How to play Launeddas
(Qui per la versione Italiana)
THE LAUNEDDAS TECHNIQUE
The Launeddas, the Sardinian popular direct-breath polyfonic musical instrument is made up of three different cane tubes of unequal size. The longest is called "Tumbu or pedale", it has no lateral holes, and it produces a prolonged grave note in the only natural hole of the cane. The second cane is called "Mancosa Manna" linked to the first by the use of a tarred string; it is played with the left hand by holding one's thumb underneath it in order to hold up its weight ; it has five little rectangular holes, for of which are covered by the fingertips of the following fingers: forefinger, middle finger, ring finger and little finger. The fifth hole, the lowest one called "Pentiadori" or "arrefinu is left open. The third cane is the shortest, it is called "Mancosedda" or "destrina", and it has five little holes too; it is played with the right hand by covering the four upper holes as mentioned before for "Mancosu Manna" and by leaving the fifth free/open. Every cane tube has a single beating reed that is produced by the cane itself, so that final end of the cane remains linked to the cane knot.
THE CIRCULAR BREATHING TECHNIQUE
How the musician is capable of producing and maintaining it.
No polyphonic wind instrument with a protracted breathing technique, except "Launeddas" is played uninterruptedly even when the notes are separated or when there is a pause, obtained by lowering simultaneously the tone to the note of the chord or to the note of the tonality of the music played during the moment of seperation or pause: for this reason the "launeddas" player has to breath into the instrument continuously from the beginning to the end of the piece played, without the slightest interruption. To the reader who is not familiar with Launeddas it could appear impossible to blow continuously without stopping at all for more than an hour. This happens because the Launeddas player is capable of recovering his breath without any difficulty without interrupting the piece of music. The technique: The musician breathes deeply before the beginning of the piece, and re-takes breath at every Semibreve, then he puts the Launeddas to his mouth and blows. During the first three beats he keeps his breath for the last quarter of the semibreve by forcibly blowing up his cheeks. In the last quarter, he both deflates his cheeks compressing his breath stored up in the Launeddas, and takes breath inhaling through his nose and so on continuously.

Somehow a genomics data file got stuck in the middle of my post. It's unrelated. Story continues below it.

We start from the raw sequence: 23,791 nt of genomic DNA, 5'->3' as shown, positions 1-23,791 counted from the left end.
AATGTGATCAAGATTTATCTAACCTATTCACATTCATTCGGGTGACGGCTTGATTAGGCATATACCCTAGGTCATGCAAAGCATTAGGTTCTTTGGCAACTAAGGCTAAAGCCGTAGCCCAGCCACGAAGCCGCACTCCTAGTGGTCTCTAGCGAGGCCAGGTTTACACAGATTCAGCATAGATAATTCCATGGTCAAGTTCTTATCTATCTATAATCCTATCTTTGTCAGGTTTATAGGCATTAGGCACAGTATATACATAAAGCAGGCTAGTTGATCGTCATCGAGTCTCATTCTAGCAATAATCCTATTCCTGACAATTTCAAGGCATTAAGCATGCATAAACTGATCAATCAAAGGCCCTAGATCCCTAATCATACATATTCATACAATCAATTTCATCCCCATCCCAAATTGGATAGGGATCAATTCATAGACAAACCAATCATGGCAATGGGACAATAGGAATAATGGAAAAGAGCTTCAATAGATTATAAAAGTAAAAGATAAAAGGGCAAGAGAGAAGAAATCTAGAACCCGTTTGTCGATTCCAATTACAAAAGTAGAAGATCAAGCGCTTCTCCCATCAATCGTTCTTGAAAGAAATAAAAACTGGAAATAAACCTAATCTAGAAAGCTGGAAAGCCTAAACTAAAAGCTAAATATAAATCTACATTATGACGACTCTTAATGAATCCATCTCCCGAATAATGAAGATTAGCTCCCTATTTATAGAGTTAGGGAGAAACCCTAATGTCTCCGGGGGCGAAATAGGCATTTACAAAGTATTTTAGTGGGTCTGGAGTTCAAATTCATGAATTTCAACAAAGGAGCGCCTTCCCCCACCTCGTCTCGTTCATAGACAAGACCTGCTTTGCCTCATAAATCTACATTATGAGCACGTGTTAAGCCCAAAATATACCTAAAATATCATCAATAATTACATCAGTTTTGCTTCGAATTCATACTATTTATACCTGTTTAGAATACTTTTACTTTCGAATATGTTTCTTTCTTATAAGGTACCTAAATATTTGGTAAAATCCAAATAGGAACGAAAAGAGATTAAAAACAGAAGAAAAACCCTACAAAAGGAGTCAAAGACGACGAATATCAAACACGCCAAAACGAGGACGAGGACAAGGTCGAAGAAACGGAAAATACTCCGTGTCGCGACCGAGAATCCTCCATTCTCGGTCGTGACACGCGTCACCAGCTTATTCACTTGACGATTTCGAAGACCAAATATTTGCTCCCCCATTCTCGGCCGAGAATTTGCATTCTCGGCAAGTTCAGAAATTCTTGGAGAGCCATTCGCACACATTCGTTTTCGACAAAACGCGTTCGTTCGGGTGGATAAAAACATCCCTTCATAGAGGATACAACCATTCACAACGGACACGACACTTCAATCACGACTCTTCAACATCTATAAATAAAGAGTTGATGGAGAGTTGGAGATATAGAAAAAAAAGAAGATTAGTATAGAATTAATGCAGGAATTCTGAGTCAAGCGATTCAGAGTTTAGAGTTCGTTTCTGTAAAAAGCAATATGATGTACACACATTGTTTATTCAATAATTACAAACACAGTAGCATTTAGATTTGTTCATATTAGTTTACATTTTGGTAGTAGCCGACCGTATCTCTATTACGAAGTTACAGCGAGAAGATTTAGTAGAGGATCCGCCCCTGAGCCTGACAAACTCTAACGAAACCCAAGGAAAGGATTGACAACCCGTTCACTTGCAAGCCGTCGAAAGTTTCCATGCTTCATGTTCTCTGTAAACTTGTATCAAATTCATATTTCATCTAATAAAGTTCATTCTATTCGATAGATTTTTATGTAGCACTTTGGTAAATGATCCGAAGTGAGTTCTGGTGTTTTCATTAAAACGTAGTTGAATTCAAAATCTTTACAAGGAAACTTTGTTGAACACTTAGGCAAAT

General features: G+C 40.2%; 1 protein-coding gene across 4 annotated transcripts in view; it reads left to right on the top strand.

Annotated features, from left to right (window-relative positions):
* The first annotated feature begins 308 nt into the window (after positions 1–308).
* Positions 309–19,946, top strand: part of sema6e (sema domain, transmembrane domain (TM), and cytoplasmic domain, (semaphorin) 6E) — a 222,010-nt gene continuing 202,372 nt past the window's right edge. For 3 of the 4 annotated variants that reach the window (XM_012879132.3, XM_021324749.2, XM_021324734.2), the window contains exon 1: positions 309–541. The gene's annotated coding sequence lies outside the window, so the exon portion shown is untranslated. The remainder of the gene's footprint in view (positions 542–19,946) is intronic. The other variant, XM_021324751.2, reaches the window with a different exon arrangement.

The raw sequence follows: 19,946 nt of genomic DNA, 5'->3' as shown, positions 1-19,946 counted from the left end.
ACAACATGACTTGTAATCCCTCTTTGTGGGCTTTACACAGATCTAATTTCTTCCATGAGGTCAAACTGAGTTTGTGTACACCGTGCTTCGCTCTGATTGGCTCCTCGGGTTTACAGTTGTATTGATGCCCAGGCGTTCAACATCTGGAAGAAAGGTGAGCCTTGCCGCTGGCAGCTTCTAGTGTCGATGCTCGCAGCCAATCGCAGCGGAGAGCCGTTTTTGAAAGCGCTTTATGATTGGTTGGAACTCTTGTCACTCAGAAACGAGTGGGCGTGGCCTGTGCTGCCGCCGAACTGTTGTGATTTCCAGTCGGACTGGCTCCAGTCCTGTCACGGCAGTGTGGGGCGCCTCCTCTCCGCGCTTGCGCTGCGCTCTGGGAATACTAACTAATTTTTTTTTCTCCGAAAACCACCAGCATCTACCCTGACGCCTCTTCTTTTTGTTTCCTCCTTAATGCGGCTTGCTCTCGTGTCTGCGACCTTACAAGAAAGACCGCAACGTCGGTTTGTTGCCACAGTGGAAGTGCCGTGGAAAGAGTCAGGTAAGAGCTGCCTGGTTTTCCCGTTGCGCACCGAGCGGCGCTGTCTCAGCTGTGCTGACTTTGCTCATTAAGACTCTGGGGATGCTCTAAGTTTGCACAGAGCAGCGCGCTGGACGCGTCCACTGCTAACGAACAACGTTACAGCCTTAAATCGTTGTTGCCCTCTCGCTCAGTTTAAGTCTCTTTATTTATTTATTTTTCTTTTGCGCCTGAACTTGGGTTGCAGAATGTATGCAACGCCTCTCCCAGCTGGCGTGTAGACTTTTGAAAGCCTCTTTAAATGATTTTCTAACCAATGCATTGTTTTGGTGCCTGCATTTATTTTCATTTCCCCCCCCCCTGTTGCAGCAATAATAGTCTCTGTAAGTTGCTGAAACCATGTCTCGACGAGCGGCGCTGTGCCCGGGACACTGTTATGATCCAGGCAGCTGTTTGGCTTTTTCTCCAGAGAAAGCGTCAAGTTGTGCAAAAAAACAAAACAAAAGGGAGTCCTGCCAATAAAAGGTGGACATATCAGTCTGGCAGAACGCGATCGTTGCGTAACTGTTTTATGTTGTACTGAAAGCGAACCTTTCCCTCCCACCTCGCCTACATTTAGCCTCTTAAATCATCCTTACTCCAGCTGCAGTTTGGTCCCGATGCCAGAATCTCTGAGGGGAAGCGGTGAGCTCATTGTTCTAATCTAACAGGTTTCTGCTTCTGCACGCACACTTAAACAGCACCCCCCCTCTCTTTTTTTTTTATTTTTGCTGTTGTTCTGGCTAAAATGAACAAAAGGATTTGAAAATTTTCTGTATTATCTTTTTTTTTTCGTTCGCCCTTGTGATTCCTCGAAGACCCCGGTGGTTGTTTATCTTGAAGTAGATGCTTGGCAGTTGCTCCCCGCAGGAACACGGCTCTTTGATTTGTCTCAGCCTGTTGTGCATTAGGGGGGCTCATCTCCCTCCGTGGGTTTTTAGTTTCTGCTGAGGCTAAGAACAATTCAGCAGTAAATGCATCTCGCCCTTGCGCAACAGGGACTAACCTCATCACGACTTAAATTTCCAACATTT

HOW TO LEARN THE CIRCULAR BREATHING TECHNIQUE
The way to learn the protracted breathing technique is the same as described for the player above; for the learner however it is slightly different because even if he is an adult, before learning he cannot produce sufficient air so as to play; he will have to use a little cane in place of the Launeddas. We will provide instructions so that this little cane can be made and instructions in order to use it. Take a pen, eliminate the ink container and put a little plug in the little hole on the side; between this hole and the upper part of the plastic container (where the little plastic plug is placed, which will remain closed) make another hole smaller than the other already found on the pen. In order to do this use the tip of a red-hot needle. Then fill a glass of water and after having placed it on the table put the plastic pen container in your mouth on the side from which the ink container was taken off. Place it in the glass of water until you reach and cover the new tiny hole and then blow; you will notice the tiny bubbles and the sound created by them. You will also notice that when you have finished blowing the bubbles will stop too. Summarizing the technique then: concentrate, set the pen cover in your mouth, place it in the water and blow in the same way as the Launeddas player blows in his instrument. Let's repeat: During the first three times; that is at one two and three, you store the air for the last quarter, by forcibly inflating your cheeks. In the last quarter (without interrupting the flux of wind coming out) you should simultaneously deflate your cheeks and compress the air in them and at the same time you take in air from your nose, and continue blowing the other semibreve. It you don't succeed the first time, try again. Don't feel frustrated because a great number of people, even though understanding the technique, have rarely succeeded at a first attempt. When the learner has acquired this, he just needs practice until he is capable of going on for at least 10 minutes. After this it can be said that he is at a good stage, because he has reached a stage and resolved a problem that seemed impossible to reach at the beginning.
developping protracted breathing...